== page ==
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With today’s close the S&P 500 index arrived at a new high for the year. So far, it has risen 22.8% - not bad at all compared to the average historical return. And the year isn’t even over yet. If we look at the performance from the very bottom of the lows in March, it is even more remarkable at 63%.
But even as the stock market continues to power ahead, and longevity of this rally continues to strain all credulity, we can’t ignore that the market breadth is down right horrible. Usually, the measure of advancing vs. declining stocks rises and falls like a tide, keeping a rhythm with the indexes.
Right now however, the 20 day average of Nasdaq’s daily advancing and declining issues is acting the way it would at intermediate lows - even though we’ve well into an uptrend:
This means that fewer and fewer stocks are pushing the averages higher. When we start to see less participation from the wider spectrum of stocks trading on the exchange, we don’t have a healthy rally. My hunch is that most of gains can be laid at the feet of the large caps either because of their international sales exposure or because of the dollar carry trade (sell the dollar and buy anything risky). Check out the Russell 2000 - it has yet to confirm a new year to date high as the S&P 500 index. The same can be said for the equal weight S&P 500 index.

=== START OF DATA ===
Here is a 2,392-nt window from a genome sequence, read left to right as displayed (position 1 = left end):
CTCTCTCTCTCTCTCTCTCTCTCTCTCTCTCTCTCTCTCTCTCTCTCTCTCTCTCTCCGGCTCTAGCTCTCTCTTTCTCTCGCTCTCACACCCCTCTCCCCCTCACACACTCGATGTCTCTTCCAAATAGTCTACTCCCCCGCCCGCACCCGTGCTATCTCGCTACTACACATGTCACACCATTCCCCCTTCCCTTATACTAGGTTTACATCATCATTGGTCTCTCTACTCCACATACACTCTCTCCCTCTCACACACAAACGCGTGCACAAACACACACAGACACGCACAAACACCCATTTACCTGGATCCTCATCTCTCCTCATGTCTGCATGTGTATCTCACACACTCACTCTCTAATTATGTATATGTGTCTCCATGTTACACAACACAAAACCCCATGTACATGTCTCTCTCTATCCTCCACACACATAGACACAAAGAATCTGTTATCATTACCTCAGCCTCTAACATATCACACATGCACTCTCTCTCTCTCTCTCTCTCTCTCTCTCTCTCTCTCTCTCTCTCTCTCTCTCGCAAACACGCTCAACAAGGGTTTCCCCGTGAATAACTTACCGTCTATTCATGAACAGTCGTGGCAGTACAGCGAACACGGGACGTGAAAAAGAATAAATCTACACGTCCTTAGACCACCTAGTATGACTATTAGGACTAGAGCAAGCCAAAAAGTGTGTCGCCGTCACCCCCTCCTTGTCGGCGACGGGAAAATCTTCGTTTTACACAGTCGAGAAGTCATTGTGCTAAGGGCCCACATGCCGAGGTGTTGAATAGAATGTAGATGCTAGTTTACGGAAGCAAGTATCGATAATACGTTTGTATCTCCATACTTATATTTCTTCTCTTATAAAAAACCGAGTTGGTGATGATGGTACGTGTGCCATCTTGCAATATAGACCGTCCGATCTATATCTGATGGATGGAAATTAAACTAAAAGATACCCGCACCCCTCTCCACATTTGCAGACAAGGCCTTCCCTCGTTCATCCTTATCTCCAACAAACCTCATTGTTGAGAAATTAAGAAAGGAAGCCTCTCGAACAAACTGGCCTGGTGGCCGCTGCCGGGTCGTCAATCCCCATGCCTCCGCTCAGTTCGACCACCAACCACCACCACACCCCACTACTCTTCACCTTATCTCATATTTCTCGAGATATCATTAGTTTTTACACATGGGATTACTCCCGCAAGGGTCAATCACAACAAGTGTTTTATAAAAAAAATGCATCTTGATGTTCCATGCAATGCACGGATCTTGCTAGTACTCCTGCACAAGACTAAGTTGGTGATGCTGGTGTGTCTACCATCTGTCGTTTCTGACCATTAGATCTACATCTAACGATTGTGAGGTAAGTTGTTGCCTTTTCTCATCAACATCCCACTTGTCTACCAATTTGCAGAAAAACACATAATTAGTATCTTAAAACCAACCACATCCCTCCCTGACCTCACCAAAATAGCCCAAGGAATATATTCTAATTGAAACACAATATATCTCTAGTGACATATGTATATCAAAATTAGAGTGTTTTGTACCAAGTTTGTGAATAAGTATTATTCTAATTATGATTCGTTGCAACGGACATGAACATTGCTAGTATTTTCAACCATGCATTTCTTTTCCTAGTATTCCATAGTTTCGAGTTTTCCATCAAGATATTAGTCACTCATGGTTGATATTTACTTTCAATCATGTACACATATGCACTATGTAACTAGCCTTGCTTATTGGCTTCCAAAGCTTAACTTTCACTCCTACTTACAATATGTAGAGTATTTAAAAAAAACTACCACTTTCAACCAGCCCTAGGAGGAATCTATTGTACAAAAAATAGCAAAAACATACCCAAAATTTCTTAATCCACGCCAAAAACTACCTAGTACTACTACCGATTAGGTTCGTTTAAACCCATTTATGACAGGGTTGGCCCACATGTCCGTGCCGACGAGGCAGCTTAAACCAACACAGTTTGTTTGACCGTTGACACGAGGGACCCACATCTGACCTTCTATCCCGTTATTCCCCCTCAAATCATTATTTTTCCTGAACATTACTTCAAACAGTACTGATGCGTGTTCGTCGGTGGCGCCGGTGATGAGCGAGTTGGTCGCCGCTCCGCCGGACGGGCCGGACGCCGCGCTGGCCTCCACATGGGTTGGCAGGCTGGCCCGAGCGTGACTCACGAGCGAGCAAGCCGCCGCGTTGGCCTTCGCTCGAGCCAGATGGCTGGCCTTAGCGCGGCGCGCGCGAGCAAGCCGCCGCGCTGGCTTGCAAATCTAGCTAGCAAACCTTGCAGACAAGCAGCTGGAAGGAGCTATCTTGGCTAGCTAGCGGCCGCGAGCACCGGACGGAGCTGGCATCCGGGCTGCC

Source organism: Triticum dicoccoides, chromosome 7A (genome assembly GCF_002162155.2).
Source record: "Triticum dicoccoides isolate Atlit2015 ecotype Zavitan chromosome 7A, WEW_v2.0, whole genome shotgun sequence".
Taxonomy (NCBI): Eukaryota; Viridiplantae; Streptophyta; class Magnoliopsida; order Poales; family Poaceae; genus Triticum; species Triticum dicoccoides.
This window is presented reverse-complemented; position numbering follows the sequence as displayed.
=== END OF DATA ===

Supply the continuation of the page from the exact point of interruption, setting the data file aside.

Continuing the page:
Another cause for concern is just how quickly the index has been able to rise on the back of fewer and fewer rallying stocks. For a bull market to be considered healthy, it has to have staying power. This is an endurance run after all, not a sprint. I measure the speed of a rally by comparing the closing daily price to the long term trend as measured by the 200 day moving average.
While the 200 day moving average has been rising, it hasn’t been able to climb as fast or faster than the price it tracks. So the distance between them as a ratio has increased. With today’s strong close, the S&p 500 index is now 19.3% higher than its long term trend line. That’s slightly more than the last time this same metric made me raise the caution flag: Stocks Have Little Room to the Upside.
That was 11 points lower than we are now. Running the numbers with a 20% and 21% ceiling, we get 1117 points and 1127 points respectively. So imagining that we leapfrog 8 to 18 points from here, we will have hit an invisible wall. Check out the previous link above to see a chart.
So odds are that we either correct here (again) to give the long term moving average a bit of time to catch up. Or prices meander to and fro, not really going anywhere and boring both bears and bulls. There is very little probability, from a historical study of the market, that we will see a rush higher.
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